More puzzling was the situation with Baltimore's Miguel Tejada. He had a normal cap flag early in the game, as seen in this shot from the fourth inning. But as several Uni Watch readers noted, by the eighth inning he was wearing an upside-down flag. Innocent mistake, political statement, or "SOS" commentary on the Orioles' sinking fortunes?

"We didn't get the flag patches until that morning," explained Orioles PR director Bill Stetka. "They had to be ironed on, and we had to do it in a hurry, and I guess the glue didn't quite take, at least in a few cases. Miguel said that from putting his sunglasses on top of the hat, and taking the sunglasses on and off, the flag inadvertently got dislodged and turned around." Hmm, sounds a bit sketchy to Uni Watch, but Stetka's a standup guy, so let's give him the benefit of the doubt here.

This flag flap recalls last season's Keith Foulke imbroglio. And by coincidence, Foulke is at the center of another cap-centric story line, this one brought to Uni Watch's attention by reader Bryan Cockrell, who writes in with the following:

"While watching the Red Sox play the Blue Jays on July 2nd, I noticed that Keith Foulke had removed the button from the top of his cap, which is one of the first things I do when buy a new cap myself. For the rest of the game I checked every close-up of every other player they showed and couldn't see anyone else who'd removed the button."

Boston's cap button is hard to discern, because it's the same color as the rest of the cap (as opposed to the contrast-color cap buttons that some teams wear). But Uni Watch dutifully checked the game video, and while it's hard to be sure, it does indeed appear that Foulke's cap is button-free.

Unfortunately, Foulke went on the DL and had arthroscopic knee surgery right after that, so he's not available to comment on this crucial bit of cap arcana. But Uni Watch is frankly more interested in Bryan Cockrell and his obsessive button-removal ritual -- what's that all about?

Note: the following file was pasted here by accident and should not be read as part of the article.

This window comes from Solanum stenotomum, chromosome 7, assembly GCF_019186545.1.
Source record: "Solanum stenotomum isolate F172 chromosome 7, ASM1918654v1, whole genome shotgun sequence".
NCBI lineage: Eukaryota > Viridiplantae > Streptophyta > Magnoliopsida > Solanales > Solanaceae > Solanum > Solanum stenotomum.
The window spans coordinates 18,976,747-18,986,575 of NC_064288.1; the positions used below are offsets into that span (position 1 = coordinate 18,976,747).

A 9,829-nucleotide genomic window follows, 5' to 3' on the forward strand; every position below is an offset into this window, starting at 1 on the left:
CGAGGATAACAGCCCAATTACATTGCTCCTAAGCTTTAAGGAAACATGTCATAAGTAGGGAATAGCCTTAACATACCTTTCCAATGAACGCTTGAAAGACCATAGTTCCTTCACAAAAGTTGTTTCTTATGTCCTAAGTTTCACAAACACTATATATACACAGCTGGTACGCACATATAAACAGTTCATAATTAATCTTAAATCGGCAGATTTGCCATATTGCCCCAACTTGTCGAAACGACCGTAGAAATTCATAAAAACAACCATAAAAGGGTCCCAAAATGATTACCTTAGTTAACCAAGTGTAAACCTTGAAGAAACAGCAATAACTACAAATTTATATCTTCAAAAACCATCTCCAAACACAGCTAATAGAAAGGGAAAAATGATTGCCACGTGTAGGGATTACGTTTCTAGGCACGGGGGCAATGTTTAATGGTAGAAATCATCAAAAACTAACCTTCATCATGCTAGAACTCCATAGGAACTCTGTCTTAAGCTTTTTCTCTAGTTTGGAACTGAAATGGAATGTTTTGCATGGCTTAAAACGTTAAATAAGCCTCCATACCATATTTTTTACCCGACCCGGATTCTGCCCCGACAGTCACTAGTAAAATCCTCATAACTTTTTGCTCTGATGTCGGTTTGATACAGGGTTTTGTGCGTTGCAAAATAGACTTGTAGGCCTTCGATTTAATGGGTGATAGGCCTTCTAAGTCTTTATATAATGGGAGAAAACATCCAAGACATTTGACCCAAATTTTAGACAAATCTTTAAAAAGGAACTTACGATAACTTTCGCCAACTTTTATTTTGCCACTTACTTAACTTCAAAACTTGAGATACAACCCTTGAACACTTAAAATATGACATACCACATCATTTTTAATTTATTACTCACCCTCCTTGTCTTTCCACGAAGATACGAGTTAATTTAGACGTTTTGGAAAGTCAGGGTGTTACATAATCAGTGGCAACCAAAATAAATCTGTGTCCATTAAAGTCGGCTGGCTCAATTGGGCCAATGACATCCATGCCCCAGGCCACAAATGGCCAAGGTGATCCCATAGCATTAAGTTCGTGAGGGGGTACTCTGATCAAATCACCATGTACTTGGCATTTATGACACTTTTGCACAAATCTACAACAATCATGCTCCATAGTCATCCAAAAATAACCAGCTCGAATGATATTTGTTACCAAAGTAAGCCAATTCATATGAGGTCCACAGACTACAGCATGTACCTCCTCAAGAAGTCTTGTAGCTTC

"About 13 years ago, I hit the top of my head against the floor while wearing my old Red Sox cap, which sent a searing pain directly into a concentrated spot on the top of my head, right under that button," he explains. "So I took a pair of pliers and mashed the button a few times and it came off. Ever since, I've always removed it right from the start. I still use pliers -- the top part is just a cloth-covered metal cap and comes off the easiest. Under that is a small metal disc with a thumbtack-like piece 'riveted' into it from the inside of the cap. You have to mash the disc several times with the pliers, but eventually the last two pieces separate and can be removed. There's a slight gap in the top of the cap afterwards, where the cloth panels meet, but after a little stretching or just normal wear it disappears -- the button doesn't seem to serve any purpose other than appearance."

Yowza! As button-abuse rituals go, that ranks right up there with Mets skipper George Bamberger's repeatedly wearing a wad of bubble gum on his cap button in 1982 and '83 (and if anyone has a photo of that supremely peculiar phenomenon, please contact Uni Watch pronto).



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